The Need to Have Reforms
Before HIPAA, the medical insurance sector is complicated. As this sector changed, a lot of jurisdictions had viewed the ease of indirect access to medical service as the “unlicensed practice of medicine”. This resulted in several states enacting laws in order that businesses can provide health care benefits to workers as a tax-free benefit of employment.
Various states enacted diverse laws, and this impacted the amount charged for medical insurance, who was qualified for medical insurance, and if it was possible to have medical insurance across state boundaries. Health insurance providers didn´t help by launching exceptions for pre-existing conditions and restrictions on portability involving employment.
The distinctions between state legislation, and the business strategies of medical insurance firms, made it hard for small companies to make reasonably priced group health care plans. So, a lot of people could not get insurance coverage, or when they do, they were locked into a job simply because health benefits may not be accessible to them in case they resign and go work for another company.
The Kassebaum-Kennedy Act
In 1995, Senators Kassebaum and Kennedy introduced the Health Insurance Reform Act into Congress. Its goal was to give greater access to health care benefits, to give better portability of health care benefits, to give more security of health care benefits, to boost the buying power of people and small companies, and for other needs.
The Act (S.1028) did not suggest anything about better privacy and security of health care information, greater patients´ rights, or simplifying the flow of data. It was only after the integration of the provisions of a companion bill (HR.3103) into the Kassebaum-Kennedy Act that it had any likeness to the final release of the Health Insurance Portability and Accountability Act.
Nevertheless, when HIPAA was approved, the criteria governing health care information, patients´ rights, and the flow of data were not yet in place. The Privacy Rule was only published in 2002 and the Security Rule was published in 2003. In addition, it may likewise be contended that neither Rule was efficiently enacted until the publishing of the Omnibus Final Rule in 2013.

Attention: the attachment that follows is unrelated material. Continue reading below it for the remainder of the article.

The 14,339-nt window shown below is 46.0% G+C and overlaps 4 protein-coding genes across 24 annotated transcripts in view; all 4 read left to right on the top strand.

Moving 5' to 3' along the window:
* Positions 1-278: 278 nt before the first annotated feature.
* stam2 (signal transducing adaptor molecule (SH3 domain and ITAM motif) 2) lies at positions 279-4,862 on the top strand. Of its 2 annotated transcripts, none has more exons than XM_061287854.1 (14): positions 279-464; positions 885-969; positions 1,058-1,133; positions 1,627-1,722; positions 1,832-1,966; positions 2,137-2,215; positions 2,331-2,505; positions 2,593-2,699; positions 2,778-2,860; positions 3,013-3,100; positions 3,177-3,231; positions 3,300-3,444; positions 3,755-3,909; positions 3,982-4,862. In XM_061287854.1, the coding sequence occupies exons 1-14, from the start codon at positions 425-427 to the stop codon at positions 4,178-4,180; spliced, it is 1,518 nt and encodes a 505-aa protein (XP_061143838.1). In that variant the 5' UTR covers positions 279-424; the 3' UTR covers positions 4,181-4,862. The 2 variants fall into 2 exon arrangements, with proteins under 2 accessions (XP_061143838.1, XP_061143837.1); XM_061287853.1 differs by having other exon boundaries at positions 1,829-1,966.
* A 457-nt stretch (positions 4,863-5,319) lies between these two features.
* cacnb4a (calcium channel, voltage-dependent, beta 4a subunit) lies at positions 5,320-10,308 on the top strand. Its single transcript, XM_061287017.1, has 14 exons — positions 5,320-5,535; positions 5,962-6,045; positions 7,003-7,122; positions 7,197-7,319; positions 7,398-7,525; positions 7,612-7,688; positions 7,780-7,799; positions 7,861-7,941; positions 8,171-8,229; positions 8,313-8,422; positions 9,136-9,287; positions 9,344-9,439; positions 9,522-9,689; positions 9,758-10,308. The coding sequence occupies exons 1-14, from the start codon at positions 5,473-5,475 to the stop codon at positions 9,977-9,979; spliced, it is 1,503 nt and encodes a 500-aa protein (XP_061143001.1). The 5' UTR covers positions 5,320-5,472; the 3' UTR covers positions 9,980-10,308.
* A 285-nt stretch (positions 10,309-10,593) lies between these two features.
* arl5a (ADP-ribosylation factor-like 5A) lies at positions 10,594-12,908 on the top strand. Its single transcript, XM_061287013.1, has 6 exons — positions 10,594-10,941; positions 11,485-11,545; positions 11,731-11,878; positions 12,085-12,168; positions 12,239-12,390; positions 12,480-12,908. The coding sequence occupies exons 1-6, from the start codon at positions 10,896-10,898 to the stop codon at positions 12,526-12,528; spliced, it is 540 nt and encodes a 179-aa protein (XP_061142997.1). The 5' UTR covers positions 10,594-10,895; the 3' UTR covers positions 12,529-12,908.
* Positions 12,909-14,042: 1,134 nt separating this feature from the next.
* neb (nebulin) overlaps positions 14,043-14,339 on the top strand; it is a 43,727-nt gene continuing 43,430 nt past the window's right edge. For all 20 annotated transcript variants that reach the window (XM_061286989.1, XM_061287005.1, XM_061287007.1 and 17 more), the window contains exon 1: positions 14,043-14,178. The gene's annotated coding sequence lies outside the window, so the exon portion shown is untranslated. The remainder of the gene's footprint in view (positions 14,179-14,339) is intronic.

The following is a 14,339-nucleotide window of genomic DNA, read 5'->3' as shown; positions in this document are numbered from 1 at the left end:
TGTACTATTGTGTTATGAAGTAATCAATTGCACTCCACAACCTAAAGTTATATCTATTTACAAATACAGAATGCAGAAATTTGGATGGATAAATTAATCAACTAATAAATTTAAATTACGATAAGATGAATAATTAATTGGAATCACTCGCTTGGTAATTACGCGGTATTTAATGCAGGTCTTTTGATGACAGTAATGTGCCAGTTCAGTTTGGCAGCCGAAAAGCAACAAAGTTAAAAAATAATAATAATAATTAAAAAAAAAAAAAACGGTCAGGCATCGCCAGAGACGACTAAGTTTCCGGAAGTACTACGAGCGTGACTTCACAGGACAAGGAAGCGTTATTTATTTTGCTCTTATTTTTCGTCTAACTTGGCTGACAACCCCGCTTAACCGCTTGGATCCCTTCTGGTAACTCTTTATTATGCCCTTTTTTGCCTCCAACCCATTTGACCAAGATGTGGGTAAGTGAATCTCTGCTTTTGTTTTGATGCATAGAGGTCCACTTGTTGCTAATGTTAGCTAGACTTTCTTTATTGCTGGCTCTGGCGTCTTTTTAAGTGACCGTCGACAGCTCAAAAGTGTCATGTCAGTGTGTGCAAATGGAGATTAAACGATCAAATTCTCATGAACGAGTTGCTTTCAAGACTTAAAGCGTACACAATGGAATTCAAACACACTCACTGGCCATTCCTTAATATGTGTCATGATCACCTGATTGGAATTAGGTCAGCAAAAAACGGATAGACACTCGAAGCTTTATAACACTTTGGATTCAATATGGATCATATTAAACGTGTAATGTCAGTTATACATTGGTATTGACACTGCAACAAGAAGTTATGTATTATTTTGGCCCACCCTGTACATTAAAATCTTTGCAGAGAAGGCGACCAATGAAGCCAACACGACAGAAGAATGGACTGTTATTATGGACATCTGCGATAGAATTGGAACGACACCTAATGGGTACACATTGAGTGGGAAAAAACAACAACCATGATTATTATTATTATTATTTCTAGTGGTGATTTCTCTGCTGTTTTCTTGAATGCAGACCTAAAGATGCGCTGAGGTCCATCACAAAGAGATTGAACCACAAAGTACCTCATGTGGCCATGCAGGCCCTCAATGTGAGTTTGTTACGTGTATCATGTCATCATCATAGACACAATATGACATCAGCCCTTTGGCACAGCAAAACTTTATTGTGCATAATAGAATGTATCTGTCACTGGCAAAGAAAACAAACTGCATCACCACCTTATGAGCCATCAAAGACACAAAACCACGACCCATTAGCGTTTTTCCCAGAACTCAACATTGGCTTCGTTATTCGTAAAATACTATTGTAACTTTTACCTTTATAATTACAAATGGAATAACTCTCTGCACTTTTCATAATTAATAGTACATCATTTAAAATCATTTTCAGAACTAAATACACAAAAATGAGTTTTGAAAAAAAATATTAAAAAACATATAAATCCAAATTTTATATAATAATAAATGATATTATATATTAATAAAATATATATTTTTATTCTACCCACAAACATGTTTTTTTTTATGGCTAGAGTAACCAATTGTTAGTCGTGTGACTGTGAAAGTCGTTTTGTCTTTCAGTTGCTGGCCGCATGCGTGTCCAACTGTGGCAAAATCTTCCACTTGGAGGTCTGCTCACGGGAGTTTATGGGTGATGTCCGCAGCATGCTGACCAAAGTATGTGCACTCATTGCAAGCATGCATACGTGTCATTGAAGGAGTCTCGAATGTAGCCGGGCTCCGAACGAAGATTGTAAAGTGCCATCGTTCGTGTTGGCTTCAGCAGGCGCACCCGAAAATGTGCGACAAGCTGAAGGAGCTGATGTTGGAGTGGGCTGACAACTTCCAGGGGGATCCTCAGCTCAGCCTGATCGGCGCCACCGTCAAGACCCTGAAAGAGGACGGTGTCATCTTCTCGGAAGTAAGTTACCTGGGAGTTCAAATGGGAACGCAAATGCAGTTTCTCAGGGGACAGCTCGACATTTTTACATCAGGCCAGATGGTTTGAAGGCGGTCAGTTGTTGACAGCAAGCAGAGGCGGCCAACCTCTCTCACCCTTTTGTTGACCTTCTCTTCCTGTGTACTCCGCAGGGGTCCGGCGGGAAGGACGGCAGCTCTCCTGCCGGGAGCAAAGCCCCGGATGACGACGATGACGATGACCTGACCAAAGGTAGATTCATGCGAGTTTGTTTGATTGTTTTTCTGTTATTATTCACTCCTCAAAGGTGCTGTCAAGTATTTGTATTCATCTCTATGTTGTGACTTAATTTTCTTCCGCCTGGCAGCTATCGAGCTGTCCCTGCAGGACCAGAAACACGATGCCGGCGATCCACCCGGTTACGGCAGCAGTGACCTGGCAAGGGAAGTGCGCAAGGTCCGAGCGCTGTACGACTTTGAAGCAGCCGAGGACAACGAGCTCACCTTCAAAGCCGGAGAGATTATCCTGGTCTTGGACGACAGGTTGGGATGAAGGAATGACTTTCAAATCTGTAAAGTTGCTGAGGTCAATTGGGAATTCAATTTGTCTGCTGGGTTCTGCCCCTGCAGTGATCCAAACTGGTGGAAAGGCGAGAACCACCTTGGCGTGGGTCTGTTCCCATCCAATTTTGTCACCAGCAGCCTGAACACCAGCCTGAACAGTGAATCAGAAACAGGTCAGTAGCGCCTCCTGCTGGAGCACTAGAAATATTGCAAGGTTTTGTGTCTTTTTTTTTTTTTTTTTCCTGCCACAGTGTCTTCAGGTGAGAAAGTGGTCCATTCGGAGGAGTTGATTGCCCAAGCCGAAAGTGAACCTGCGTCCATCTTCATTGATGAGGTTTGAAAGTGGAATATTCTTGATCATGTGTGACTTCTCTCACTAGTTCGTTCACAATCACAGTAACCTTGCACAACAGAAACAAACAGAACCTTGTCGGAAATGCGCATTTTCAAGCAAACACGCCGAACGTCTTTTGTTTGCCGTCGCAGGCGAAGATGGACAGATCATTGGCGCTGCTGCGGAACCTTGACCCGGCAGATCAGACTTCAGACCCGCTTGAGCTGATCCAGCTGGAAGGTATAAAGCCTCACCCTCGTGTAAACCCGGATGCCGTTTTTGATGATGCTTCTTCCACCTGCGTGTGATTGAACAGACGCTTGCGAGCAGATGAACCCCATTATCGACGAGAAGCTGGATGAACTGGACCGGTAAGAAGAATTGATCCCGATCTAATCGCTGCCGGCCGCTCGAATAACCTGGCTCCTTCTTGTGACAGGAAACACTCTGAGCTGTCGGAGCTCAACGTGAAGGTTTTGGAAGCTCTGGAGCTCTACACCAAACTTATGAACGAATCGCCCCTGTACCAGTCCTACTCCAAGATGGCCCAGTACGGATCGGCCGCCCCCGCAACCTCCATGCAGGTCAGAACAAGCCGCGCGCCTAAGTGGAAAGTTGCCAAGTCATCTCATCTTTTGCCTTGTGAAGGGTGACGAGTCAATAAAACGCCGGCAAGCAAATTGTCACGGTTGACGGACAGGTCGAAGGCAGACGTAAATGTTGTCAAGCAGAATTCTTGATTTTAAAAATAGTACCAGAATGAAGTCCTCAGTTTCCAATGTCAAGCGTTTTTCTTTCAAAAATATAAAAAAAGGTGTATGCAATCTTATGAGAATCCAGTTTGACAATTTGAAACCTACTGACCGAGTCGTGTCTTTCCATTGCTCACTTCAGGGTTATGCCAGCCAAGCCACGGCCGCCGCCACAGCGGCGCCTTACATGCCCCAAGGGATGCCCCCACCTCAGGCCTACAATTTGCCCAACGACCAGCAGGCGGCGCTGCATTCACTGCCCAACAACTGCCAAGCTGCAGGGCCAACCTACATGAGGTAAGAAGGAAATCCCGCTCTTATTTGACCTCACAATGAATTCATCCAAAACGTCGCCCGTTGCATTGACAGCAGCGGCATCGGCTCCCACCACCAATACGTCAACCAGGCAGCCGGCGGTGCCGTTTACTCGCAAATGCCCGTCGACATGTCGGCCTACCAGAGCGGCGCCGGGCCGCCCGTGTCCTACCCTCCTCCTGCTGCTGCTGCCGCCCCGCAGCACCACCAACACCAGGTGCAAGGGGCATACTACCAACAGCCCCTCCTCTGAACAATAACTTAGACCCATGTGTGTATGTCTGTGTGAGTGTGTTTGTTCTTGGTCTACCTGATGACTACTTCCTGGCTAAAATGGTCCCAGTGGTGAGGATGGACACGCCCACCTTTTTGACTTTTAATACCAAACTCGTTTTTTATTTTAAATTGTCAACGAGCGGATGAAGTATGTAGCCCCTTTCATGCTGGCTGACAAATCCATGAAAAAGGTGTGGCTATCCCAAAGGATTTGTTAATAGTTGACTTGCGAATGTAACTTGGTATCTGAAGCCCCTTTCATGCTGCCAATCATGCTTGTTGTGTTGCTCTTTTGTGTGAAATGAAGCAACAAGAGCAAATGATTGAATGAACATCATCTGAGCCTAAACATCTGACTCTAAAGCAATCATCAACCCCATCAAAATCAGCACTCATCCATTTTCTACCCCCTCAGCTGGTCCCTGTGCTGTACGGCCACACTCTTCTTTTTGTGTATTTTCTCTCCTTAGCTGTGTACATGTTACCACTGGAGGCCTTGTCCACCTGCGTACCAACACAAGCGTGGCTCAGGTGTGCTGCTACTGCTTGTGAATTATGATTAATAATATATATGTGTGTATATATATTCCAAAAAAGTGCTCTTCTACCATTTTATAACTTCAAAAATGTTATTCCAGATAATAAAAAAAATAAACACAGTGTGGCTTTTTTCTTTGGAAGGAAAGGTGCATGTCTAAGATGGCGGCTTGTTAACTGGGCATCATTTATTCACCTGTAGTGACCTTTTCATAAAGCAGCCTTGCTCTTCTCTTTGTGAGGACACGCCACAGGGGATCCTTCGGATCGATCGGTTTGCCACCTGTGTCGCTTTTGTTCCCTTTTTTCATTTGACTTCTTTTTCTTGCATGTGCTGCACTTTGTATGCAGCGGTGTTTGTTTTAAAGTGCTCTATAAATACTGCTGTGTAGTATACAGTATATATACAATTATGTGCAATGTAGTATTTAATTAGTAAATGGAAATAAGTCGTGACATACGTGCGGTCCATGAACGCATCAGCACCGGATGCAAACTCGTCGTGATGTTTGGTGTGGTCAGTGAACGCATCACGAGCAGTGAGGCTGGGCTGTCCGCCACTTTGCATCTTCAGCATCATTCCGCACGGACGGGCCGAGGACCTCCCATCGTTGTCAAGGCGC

How HIPAA Made Health Insurance Reforms
The HIPAA brought in a federal floor of requirements that health insurance firms must comply with. The Act disallowed the exemption of persons with particular pre-existing conditions and stopped the automatic ending of coverage whenever workers changed work or had no employment.
The Act additionally overruled any state legislation forbidding businesses from working together to negotiate better insurance costs so as to increase the buying power of small companies. Nevertheless, there were problems regarding the financial outcomes of adopting HIPAA because of the price of health care for higher-risk persons and the lower premiums from small companies.
To resolve the problem that the higher costs of health insurance firms would be shouldered by businesses and people in the form of higher premiums, terms were added to the HIPAA to improve the effectiveness of claims processing (i.e., the Transactions and Code Sets Rule) and deal with abuse and scams in the health care sector to lower costs by health insurance companies.